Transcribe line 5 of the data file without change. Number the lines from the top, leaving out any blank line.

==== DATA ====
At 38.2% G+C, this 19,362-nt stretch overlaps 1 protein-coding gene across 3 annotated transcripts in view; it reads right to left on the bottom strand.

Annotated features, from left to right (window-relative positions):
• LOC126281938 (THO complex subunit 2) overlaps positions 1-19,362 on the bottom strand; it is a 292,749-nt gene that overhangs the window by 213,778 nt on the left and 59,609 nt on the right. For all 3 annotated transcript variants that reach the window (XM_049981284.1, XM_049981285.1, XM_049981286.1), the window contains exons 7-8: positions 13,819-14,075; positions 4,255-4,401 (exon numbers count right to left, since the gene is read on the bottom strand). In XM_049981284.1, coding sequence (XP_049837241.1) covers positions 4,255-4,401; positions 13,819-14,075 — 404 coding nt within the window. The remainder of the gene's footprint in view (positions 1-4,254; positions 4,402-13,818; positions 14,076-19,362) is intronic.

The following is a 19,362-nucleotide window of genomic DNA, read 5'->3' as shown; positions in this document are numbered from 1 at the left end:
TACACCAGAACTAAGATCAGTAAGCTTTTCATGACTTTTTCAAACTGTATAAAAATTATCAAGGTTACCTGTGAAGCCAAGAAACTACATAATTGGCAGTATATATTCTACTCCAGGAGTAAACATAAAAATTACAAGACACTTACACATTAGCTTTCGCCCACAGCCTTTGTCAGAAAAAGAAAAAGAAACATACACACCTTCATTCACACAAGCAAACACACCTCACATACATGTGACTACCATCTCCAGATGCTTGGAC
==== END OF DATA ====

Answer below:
TACACCAGAACTAAGATCAGTAAGCTTTTCATGACTTTTTCAAACTGTATAAAAATTATCAAGGTTACCTGTGAAGCCAAGAAACTACATAATTGGCAGTATATATTCTACTCCAGGAGTAAACATAAAAATTACAAGACACTTACACATTAGCTTTCGCCCACAGCCTTTGTCAGAAAAAGAAAAAGAAACATACACACCTTCATTCACACAAGCAAACACACCTCACATACATGTGACTACCATCTCCAGATGCTTGGAC